BURLINGTON, Vt. A Vermont state senator is expecting to introduce two separate constitutional amendments in the next two weeks.
Senator Ginny Lyons said one specifies equal treatment for large groups of people. The other protects what she calls "reproductive liberties."
Sally Ballin came to the discussion at Main Street Landing to learn more about the new attempt at an equal rights amendment.
"I'm really interested that it's been given another try," Ballin said.
Ballin was involved when a similar effort failed back in the 1980s.
Cary Brown, the executive director for the Vermont Commission on Women, said a lot has changed since then. Some of the same concerns don't apply. For example, gay marriage is now legal in Vermont.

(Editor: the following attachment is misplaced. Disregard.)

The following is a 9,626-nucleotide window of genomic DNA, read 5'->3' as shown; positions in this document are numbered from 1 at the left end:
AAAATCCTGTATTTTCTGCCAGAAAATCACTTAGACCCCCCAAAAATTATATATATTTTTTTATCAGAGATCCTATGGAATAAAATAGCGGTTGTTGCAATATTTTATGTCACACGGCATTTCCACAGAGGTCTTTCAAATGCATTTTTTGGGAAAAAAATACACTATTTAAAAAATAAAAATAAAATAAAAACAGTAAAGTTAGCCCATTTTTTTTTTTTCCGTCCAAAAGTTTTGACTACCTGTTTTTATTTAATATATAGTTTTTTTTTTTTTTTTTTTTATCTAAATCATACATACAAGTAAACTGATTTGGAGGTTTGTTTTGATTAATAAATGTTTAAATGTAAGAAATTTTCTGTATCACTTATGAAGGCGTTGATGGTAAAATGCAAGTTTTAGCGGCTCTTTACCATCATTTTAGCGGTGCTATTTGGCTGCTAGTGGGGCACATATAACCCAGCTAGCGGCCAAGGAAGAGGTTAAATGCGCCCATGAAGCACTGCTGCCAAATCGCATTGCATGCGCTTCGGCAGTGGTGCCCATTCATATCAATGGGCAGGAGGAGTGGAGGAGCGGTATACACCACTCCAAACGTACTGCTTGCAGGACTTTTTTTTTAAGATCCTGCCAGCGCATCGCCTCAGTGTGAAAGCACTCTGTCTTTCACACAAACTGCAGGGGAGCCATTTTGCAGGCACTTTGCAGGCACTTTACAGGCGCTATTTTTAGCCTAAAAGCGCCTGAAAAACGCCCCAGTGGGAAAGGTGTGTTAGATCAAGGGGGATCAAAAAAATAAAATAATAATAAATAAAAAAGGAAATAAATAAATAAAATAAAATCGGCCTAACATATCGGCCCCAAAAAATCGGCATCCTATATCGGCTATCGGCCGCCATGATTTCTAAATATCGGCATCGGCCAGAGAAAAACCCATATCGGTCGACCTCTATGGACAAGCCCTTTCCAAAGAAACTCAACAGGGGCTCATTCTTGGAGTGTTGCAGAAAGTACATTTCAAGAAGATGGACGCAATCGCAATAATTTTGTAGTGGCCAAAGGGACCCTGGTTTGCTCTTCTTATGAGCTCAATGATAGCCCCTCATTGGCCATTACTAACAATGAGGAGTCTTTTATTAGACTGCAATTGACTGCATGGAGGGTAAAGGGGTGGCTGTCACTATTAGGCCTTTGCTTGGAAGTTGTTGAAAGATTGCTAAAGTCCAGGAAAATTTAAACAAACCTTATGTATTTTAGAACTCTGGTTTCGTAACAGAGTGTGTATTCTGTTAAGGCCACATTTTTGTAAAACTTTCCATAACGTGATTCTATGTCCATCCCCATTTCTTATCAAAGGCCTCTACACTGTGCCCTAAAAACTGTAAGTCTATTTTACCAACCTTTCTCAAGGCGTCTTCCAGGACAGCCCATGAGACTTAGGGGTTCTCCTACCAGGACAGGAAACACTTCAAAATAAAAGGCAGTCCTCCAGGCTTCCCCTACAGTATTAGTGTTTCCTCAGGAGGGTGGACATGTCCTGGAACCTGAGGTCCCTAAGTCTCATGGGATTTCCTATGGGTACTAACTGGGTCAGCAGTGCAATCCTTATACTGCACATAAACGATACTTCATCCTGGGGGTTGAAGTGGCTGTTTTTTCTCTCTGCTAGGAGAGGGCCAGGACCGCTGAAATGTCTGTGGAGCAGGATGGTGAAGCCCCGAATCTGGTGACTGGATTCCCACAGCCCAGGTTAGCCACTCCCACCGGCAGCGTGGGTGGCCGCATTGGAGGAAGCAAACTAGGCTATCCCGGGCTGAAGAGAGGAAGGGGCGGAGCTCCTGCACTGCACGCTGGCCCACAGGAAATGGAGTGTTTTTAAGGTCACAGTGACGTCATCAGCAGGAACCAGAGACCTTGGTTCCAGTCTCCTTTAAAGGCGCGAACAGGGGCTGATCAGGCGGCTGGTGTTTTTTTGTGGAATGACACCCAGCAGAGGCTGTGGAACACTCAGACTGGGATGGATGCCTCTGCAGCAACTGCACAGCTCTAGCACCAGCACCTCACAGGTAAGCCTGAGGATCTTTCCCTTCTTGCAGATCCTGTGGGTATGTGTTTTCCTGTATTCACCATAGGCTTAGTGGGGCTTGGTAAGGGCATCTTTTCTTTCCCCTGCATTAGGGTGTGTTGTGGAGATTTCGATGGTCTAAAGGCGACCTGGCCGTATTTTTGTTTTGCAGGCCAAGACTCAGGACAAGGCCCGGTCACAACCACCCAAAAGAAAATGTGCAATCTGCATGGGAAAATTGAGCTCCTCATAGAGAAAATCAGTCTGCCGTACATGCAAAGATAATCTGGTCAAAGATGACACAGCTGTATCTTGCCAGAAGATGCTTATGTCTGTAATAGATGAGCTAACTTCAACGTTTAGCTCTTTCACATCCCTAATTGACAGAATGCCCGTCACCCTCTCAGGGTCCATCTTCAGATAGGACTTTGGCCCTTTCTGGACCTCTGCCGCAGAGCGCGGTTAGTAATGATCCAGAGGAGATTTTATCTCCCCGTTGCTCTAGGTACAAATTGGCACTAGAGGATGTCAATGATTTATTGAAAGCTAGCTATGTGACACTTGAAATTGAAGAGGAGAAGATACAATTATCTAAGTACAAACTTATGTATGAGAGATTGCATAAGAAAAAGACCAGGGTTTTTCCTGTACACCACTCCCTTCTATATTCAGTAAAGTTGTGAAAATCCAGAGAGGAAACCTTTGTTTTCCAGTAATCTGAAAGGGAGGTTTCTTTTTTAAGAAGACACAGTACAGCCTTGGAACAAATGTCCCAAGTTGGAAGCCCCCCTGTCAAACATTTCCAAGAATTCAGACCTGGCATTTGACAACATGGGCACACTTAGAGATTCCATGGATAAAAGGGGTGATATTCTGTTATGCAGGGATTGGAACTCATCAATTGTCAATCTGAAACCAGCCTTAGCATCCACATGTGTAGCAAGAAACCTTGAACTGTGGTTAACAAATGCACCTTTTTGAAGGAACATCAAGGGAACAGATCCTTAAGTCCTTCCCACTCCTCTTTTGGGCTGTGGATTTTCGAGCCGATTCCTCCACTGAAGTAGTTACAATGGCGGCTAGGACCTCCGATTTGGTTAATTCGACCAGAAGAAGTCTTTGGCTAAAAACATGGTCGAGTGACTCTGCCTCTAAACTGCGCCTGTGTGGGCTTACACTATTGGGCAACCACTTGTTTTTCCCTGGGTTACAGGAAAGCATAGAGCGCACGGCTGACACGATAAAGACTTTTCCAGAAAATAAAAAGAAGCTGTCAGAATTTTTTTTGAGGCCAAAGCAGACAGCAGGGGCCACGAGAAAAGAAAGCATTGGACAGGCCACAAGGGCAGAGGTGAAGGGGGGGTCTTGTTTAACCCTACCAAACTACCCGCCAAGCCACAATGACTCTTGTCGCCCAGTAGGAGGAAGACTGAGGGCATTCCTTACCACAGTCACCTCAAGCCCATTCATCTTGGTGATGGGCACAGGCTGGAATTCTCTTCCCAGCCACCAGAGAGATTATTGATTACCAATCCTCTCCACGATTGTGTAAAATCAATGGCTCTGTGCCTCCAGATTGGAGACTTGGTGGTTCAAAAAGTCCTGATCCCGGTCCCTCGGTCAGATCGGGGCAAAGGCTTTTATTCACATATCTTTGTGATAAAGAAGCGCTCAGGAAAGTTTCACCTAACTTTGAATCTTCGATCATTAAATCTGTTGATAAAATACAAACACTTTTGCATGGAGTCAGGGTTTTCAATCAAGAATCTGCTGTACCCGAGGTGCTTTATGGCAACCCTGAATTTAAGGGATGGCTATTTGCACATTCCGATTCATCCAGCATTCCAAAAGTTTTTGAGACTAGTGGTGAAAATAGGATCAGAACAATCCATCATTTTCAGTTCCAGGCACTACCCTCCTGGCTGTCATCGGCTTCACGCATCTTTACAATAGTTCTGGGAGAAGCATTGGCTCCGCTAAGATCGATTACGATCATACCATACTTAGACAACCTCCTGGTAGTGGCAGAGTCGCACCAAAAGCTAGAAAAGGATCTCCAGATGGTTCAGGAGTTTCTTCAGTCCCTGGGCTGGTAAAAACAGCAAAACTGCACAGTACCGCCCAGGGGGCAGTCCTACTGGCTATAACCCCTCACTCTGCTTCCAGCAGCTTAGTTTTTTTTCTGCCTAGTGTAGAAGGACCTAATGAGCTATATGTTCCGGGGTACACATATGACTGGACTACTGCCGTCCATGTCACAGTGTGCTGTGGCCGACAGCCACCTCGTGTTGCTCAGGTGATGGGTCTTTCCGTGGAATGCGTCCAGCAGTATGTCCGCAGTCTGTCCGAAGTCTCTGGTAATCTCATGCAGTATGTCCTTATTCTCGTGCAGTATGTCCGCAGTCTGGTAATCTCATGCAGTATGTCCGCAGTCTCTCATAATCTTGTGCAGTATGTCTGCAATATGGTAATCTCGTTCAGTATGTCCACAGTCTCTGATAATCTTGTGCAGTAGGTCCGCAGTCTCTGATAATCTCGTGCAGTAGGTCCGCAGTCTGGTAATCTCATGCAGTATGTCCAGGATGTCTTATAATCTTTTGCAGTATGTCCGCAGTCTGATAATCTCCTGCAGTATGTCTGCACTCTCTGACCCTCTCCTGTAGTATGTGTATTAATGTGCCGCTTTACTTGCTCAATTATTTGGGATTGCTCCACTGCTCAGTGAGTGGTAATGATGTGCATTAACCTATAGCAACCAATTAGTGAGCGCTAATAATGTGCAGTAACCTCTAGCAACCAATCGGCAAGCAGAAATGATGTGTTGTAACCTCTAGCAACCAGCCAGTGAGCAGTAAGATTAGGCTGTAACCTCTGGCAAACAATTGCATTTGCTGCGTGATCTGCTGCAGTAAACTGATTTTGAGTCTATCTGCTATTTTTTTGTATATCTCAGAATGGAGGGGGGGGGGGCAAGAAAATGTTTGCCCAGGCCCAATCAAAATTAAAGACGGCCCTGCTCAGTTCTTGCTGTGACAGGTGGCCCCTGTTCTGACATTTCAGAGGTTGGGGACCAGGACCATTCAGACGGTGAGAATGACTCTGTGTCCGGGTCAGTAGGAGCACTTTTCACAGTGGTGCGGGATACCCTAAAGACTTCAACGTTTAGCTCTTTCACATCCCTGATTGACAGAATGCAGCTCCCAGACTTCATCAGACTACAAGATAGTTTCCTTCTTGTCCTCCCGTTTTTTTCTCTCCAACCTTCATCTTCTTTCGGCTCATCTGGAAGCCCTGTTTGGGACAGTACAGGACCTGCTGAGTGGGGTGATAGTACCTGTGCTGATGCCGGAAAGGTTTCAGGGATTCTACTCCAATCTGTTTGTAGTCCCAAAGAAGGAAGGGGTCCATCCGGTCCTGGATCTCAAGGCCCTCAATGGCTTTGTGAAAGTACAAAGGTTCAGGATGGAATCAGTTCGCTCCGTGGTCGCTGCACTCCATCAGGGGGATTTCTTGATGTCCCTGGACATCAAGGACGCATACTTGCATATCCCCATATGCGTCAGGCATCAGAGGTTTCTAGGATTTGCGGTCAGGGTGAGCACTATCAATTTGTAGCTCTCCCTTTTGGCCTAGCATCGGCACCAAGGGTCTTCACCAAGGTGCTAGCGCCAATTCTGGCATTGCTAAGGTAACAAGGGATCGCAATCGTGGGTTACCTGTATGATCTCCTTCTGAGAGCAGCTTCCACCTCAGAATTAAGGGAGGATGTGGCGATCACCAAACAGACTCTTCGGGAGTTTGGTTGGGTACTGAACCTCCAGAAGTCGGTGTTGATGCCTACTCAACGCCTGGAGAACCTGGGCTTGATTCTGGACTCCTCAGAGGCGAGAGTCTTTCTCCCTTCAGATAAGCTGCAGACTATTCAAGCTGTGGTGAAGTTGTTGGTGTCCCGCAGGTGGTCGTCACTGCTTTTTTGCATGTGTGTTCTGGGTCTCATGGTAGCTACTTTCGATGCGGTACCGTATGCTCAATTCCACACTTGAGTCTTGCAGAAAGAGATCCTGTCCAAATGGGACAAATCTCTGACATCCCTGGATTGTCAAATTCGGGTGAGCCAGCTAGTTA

"There was also a lot of fear mongering around the spread of Aids. I guess, I can't explain the logic of that one to you," Brown said.
Lawyer Michelle Farkas said an equal rights protection amendment isn't a new idea. She said about 24 states already have this in place. From her point of view, it would be better than what Vermonters rely on now.
"You have legislation that is sort of equality in islands. There are areas where they are not afforded equality, and so this gives the overarching legislation and it's an amendment," Farkas said.
Lyons said it is critical to have constitutional security.
"Laws are mutable. A new legislature comes in. A new governor comes in. A new president comes in. And the laws of our state can change," Lyons said.
Amending the state constitution is a long process. If the House of Representatives and Senate approve the two proposals, the earliest voters could have their say is 2022.